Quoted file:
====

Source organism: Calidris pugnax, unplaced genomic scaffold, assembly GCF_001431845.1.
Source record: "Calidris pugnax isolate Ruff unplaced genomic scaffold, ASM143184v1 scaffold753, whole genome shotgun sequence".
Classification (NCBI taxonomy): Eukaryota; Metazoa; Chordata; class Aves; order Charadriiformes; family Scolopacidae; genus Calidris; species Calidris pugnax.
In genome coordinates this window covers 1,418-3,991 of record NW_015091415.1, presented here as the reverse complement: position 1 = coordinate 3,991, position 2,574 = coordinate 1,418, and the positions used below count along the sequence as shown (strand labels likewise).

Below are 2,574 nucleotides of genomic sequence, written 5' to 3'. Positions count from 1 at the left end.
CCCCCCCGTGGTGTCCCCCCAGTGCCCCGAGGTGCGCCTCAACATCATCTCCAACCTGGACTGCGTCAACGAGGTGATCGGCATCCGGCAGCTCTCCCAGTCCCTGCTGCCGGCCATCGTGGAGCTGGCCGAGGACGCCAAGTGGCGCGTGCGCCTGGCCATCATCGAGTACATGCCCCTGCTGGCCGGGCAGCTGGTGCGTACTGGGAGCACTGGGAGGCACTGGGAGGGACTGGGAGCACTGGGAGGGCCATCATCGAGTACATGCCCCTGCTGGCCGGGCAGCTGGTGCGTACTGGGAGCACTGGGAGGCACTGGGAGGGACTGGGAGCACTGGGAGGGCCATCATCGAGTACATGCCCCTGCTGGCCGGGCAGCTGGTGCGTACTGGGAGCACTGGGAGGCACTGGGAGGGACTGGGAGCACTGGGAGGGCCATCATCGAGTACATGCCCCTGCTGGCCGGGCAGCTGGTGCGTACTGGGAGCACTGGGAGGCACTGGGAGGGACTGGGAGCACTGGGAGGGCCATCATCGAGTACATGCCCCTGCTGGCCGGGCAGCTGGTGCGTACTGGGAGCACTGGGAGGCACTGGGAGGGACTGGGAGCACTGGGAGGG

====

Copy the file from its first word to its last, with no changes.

Source organism: Calidris pugnax, unplaced genomic scaffold, assembly GCF_001431845.1.
Source record: "Calidris pugnax isolate Ruff unplaced genomic scaffold, ASM143184v1 scaffold753, whole genome shotgun sequence".
Classification (NCBI taxonomy): Eukaryota; Metazoa; Chordata; class Aves; order Charadriiformes; family Scolopacidae; genus Calidris; species Calidris pugnax.
In genome coordinates this window covers 1,418-3,991 of record NW_015091415.1, presented here as the reverse complement: position 1 = coordinate 3,991, position 2,574 = coordinate 1,418, and the positions used below count along the sequence as shown (strand labels likewise).

Below are 2,574 nucleotides of genomic sequence, written 5' to 3'. Positions count from 1 at the left end.
CCCCCCCGTGGTGTCCCCCCAGTGCCCCGAGGTGCGCCTCAACATCATCTCCAACCTGGACTGCGTCAACGAGGTGATCGGCATCCGGCAGCTCTCCCAGTCCCTGCTGCCGGCCATCGTGGAGCTGGCCGAGGACGCCAAGTGGCGCGTGCGCCTGGCCATCATCGAGTACATGCCCCTGCTGGCCGGGCAGCTGGTGCGTACTGGGAGCACTGGGAGGCACTGGGAGGGACTGGGAGCACTGGGAGGGCCATCATCGAGTACATGCCCCTGCTGGCCGGGCAGCTGGTGCGTACTGGGAGCACTGGGAGGCACTGGGAGGGACTGGGAGCACTGGGAGGGCCATCATCGAGTACATGCCCCTGCTGGCCGGGCAGCTGGTGCGTACTGGGAGCACTGGGAGGCACTGGGAGGGACTGGGAGCACTGGGAGGGCCATCATCGAGTACATGCCCCTGCTGGCCGGGCAGCTGGTGCGTACTGGGAGCACTGGGAGGCACTGGGAGGGACTGGGAGCACTGGGAGGGCCATCATCGAGTACATGCCCCTGCTGGCCGGGCAGCTGGTGCGTACTGGGAGCACTGGGAGGCACTGGGAGGGACTGGGAGCACTGGGAGGG